Jeff Roth, 63, to play Rocket Mortgage Classic – .

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Jeff Roth, 63, to play Rocket Mortgage Classic – .


DETROIT – It was hard to miss Jeff Roth in a bright orange golf shirt, light blue shorts and a PGA-crested Titleist staff bag as he hit balls at Detroit Golf Club on Wednesday. He has a stocky, unchiselled build reminiscent of an earlier era, and is the only person on the pitch this week turned 63, making him the professional club equivalent of Bernhard Langer and the bookend of the big hitter. Bryson DeChambeau.

While DeChambeau and others have flirted with a ball speed of 200 mph, Roth is at 140. He will be playing a very different game when the Rocket Mortgage Classic begins on Thursday.

“The obvious – make the cut and play on the weekend,” he said of his goals for the week. “I have people coming from New Mexico, California, and of course I have family and friends here in Michigan. My daughters are making some Fatheads of me so this is going to be pretty cool. I am really looking forward to it. In total, he added, his gallery could have 50 to 70 friends and family.

Older players have a little time. Phil Mickelson won the PGA Championship at almost 51 years old. Tim O’Neal, 48, won the John Shippen tournament earlier this week to earn his spot on the field at Rocket Mortgage. Dick Mast, 70, qualified for this week’s DICK’s Sporting Goods Open on Monday on PGA TOUR Champions. And now we have Roth, who admires them all.

A resident of Farmington, New Mexico since 2010, Roth teaches at Boyne Golf Academy in Michigan during the summer. He is, to borrow a movie title from 10 years ago, a time machine in a human hot tub. He played collegially for Arizona in the 1970s and made his first start on the PGA TOUR at the 1983 Buick Open won by Wayne Levi at the nearby Warwick Hills Golf and Country Club. His game did not flourish until the 90s.

He qualified for Rocket Mortgage by winning the Michigan PGA Professional Championship 2019; his place in the field lasted for more than a year because of the pandemic.

If you haven’t heard of him, then maybe you’re not from here; Roth has won six Michigan majors. Tour pro aspirations? Yes, he had them, but once he settled in with his wife, Maureen, they started to fall. “Plus,” he added, “I just wasn’t that good. He made five of the 20 cuts on TOUR.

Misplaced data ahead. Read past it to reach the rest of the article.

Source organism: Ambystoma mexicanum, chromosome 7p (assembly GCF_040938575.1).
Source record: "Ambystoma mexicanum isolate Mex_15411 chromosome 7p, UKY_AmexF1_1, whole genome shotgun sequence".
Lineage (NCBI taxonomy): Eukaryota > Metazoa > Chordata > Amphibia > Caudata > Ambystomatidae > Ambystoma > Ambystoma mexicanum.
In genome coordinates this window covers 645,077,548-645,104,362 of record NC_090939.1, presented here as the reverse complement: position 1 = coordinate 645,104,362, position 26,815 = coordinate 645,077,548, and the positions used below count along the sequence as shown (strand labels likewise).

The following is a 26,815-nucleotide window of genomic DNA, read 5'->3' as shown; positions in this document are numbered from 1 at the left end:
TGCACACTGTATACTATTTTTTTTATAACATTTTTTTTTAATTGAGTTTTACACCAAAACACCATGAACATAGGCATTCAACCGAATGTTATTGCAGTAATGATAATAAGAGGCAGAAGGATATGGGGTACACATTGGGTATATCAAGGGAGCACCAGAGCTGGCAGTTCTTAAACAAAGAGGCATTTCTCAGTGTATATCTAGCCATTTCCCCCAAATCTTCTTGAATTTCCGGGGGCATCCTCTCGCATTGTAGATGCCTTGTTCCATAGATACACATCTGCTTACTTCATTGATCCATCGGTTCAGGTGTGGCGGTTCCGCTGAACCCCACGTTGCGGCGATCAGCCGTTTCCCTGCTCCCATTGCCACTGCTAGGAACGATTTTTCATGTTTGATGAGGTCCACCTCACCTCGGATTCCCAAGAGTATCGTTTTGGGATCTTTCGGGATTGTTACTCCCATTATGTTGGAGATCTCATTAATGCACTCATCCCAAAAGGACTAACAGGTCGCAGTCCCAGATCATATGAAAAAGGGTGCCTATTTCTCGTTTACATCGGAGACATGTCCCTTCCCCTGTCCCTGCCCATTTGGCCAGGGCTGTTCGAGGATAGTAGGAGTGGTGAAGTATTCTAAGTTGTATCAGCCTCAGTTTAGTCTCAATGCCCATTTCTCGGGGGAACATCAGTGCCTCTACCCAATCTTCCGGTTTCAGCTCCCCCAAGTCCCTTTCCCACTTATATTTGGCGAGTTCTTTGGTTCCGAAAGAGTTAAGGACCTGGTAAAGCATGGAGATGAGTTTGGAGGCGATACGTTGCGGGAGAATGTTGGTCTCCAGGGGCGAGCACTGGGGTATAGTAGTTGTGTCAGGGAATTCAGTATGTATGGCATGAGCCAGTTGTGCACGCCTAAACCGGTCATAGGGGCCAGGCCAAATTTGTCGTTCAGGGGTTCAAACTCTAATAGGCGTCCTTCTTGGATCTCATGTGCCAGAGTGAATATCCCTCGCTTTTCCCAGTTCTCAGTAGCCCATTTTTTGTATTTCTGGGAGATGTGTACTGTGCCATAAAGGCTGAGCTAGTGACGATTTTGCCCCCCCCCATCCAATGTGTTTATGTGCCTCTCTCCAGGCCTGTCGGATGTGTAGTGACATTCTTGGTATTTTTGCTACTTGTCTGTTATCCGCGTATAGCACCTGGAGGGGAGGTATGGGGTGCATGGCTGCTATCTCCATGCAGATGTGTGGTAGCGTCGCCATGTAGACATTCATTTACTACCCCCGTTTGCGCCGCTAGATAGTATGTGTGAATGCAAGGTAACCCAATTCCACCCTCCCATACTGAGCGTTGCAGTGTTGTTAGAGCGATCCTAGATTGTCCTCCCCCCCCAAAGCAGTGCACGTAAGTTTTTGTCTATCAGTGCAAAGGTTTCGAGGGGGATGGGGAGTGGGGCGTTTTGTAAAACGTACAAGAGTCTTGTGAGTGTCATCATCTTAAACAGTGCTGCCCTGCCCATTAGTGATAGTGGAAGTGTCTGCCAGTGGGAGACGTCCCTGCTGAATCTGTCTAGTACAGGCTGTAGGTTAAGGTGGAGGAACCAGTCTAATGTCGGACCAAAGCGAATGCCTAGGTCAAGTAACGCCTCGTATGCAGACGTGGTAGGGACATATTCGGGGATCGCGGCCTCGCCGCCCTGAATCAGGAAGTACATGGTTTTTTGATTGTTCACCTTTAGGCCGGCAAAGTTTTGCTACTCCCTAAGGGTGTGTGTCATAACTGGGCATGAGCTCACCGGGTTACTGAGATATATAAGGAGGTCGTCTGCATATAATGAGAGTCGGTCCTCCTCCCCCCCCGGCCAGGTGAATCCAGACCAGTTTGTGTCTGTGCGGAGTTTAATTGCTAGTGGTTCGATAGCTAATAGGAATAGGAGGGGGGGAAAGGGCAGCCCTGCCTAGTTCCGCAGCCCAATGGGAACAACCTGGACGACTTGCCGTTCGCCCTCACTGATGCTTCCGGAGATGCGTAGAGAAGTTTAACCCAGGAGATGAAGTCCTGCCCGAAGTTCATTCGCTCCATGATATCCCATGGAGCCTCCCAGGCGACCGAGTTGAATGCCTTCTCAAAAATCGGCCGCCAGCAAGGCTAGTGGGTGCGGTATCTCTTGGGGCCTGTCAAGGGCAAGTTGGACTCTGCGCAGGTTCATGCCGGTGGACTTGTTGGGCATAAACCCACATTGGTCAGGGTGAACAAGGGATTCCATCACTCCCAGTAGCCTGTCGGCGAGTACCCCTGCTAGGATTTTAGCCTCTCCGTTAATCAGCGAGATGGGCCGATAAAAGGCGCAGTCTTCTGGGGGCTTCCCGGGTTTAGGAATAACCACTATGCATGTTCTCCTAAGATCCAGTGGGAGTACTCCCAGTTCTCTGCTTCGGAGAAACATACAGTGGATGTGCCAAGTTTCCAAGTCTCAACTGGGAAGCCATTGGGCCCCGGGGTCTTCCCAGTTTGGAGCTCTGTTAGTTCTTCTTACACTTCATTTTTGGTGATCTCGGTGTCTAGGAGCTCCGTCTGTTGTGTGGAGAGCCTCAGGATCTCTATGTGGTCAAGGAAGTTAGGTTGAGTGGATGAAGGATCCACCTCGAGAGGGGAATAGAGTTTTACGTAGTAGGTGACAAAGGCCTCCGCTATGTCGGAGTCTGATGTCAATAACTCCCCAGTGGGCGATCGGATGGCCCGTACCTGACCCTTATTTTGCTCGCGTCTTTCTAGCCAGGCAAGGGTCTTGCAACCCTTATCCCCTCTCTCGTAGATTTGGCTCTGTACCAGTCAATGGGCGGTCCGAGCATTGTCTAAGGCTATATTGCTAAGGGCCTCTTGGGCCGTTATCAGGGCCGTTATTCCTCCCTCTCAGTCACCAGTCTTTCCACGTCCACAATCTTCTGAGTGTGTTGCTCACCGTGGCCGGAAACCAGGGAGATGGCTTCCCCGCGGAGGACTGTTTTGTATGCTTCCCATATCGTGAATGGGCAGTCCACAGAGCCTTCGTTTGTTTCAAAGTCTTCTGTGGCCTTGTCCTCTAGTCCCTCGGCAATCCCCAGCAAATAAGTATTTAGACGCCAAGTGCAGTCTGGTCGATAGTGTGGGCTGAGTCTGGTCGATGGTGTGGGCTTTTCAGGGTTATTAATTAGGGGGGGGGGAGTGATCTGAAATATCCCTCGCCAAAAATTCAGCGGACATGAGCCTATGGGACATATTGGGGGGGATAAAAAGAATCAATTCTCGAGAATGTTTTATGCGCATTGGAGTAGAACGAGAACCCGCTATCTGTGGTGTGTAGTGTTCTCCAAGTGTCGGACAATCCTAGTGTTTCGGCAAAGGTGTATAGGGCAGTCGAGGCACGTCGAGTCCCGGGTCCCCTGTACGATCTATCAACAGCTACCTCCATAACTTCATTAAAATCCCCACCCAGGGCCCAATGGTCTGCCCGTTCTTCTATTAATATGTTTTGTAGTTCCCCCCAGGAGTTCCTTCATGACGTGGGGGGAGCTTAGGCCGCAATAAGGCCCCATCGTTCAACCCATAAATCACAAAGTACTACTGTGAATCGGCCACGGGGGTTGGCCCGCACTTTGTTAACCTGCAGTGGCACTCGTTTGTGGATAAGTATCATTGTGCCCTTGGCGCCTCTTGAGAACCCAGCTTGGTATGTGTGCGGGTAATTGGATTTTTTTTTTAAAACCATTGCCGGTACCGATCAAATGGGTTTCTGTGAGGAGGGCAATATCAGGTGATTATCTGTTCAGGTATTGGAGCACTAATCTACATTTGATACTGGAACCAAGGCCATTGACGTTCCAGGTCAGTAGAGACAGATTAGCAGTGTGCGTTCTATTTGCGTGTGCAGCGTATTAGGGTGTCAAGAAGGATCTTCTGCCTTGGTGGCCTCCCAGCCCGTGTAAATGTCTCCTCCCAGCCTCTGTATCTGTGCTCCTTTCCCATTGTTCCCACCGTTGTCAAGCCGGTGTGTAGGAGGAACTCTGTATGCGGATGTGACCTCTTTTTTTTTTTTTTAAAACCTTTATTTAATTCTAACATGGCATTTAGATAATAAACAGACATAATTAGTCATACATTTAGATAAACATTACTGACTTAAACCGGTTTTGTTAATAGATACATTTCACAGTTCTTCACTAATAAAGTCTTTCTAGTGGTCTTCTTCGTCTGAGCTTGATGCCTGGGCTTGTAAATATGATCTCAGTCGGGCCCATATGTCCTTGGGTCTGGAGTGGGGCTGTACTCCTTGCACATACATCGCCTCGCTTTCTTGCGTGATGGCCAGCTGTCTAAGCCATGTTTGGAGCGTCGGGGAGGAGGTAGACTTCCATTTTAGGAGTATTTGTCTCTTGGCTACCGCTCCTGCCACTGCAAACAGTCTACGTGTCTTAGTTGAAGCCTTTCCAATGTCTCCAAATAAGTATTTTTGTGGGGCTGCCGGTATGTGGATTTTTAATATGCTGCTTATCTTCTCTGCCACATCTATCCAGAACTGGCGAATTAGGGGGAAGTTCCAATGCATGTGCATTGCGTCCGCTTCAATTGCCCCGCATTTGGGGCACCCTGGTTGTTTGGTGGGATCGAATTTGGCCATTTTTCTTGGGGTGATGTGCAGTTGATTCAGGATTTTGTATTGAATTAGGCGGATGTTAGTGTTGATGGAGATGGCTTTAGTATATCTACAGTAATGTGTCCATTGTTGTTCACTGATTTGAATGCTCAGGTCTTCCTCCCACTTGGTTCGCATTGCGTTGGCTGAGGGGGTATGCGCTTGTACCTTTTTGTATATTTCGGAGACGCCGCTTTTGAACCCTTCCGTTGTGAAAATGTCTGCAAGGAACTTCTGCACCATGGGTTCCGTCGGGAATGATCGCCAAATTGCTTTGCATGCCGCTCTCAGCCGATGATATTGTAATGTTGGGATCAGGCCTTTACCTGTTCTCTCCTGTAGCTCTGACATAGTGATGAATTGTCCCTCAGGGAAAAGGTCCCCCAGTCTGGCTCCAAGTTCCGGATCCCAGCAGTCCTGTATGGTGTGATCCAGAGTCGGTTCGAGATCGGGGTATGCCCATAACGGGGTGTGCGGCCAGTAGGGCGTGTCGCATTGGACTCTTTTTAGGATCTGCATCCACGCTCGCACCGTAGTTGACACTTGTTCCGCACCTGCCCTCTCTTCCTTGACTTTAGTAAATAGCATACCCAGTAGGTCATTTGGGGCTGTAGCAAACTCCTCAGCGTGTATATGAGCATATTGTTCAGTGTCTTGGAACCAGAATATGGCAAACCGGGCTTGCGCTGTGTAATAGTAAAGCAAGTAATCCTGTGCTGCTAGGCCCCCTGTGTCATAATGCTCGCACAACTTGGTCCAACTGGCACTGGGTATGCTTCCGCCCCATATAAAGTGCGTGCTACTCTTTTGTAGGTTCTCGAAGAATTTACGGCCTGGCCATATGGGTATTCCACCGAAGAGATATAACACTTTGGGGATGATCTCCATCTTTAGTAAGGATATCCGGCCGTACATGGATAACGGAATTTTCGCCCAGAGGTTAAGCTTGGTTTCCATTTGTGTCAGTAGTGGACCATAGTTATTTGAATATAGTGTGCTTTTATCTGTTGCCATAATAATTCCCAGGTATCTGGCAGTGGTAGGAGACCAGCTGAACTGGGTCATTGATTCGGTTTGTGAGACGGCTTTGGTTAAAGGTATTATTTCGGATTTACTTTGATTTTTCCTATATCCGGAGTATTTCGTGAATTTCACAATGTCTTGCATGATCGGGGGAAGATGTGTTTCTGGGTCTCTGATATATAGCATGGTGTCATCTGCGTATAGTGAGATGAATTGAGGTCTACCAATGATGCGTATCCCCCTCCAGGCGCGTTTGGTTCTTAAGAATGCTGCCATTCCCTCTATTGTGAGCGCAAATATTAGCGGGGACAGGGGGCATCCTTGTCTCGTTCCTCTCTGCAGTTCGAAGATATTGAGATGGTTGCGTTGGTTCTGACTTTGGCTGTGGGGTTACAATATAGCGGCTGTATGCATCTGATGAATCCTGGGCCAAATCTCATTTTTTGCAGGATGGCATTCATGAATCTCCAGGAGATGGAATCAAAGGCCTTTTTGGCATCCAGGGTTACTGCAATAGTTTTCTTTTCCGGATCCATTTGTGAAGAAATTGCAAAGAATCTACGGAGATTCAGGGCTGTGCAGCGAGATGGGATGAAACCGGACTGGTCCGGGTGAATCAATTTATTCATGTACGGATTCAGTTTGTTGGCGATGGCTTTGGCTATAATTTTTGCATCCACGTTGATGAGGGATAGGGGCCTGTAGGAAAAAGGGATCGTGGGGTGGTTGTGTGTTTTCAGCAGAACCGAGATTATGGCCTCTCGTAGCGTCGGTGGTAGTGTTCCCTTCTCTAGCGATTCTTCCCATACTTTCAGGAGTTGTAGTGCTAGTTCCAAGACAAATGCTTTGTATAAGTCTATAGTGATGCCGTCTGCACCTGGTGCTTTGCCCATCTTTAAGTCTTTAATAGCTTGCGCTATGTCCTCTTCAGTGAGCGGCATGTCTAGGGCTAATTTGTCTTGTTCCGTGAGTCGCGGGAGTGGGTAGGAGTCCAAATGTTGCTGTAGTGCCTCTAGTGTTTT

Yet not everyone has played in six PGA Championships in four decades, from 1988 to 2020. Roth has stood the test of time and will turn 40 with players like Davis Thompson and Joaquin Niemann this week.

“We thought when they met he was the oldest and the youngest in the field,” said Thompson junior Damon Green, who faced Roth at the 2011 US Senior Open in Inverness.

Memories of Green from this week are commonplace among those who have seen Roth’s magic up close. Green was further off the tee, sometimes a lot, but Roth didn’t want to go.

“I was 40 yards ahead of him,” he said, “and then he hit his hybrids on the inside of my wedges and short irons. It was impressive. My brother became a Jeff Roth superfan that week.

“He’s very precise,” Green continued, “and very disciplined. ”

It must be, because there is no margin for error. Roth is so small, relatively speaking, that when he played in the 2020 PGA Championship at TPC Harding Park, he couldn’t reach six of the par 4s in two.

“So it was a par 76 for me,” he said. He shot 74-75 and missed the cut by eight strokes.

And yet, it would be foolish to dismiss it this week.

“I’ve always been a long hitter,” said college friend and teammate Dan Pohl, who had a career spanning more than 30 years on the PGA TOUR before building the Pole Cat Golf Course at Mt. Pleasant, Michigan. “Jeff was a thinker who did very well on the course. He doesn’t make a lot of mistakes.

“Now at 64,” Pohl said with a laugh, “we make mistakes just getting up in the morning, but he still has the passion and the desire to play at this level. He has nothing more to prove.

Roth wears his endurance like a badge of honor.

“We grew up at a time when longevity was part of the formula to be a good player,” he said. “It’s only my opinion, but I don’t think players today see it that way. I think they envision a career of five to ten years. I don’t know if it’s the money, I don’t know if it’s that the physical part of what they put in is so much more than what we did.

“No one trained like this in my day, so there were probably fewer injuries,” he continued. “Or you’ve never heard of them because you just played through them. “

If he could be gifted with the career of Jay Haas or two-time US Open champion Curtis Strange, Roth added, he would take Haas, “because he always plays, keeps grinding, still loves it.

“For me, that’s what it is,” he said.

Roth will start from the first tee at 8.45am Thursday, with much younger Mark Anderson and even younger Daniel Wetterich. Roth will have a nice gallery in tow, Fatheads included. He thinks his staff par will be 73, which means he’ll have to shoot around 6 cents to get to the weekend.

He still plays, keeps grinding and still loves it.

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